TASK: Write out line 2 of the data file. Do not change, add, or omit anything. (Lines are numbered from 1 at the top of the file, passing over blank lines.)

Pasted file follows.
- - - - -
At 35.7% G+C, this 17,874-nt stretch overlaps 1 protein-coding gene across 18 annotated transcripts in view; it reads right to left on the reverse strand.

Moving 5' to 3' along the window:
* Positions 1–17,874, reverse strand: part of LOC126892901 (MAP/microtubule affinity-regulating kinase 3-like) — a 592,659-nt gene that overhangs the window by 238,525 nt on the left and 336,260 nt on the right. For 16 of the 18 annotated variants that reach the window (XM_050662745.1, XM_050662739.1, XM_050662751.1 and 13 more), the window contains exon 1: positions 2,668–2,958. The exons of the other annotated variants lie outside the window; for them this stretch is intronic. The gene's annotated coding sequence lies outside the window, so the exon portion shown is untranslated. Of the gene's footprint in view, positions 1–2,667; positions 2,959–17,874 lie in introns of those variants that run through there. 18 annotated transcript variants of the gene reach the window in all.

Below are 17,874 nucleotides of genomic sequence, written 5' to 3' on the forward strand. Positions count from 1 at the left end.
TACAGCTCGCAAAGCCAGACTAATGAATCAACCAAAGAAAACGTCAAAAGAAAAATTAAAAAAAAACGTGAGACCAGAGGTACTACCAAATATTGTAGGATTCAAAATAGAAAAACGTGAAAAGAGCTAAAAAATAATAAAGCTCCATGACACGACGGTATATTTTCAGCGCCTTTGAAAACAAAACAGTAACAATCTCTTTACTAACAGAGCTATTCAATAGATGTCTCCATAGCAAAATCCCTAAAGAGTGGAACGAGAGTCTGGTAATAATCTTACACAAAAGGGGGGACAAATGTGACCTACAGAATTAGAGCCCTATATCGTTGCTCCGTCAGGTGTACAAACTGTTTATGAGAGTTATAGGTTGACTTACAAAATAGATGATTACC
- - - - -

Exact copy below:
Moving 5' to 3' along the window: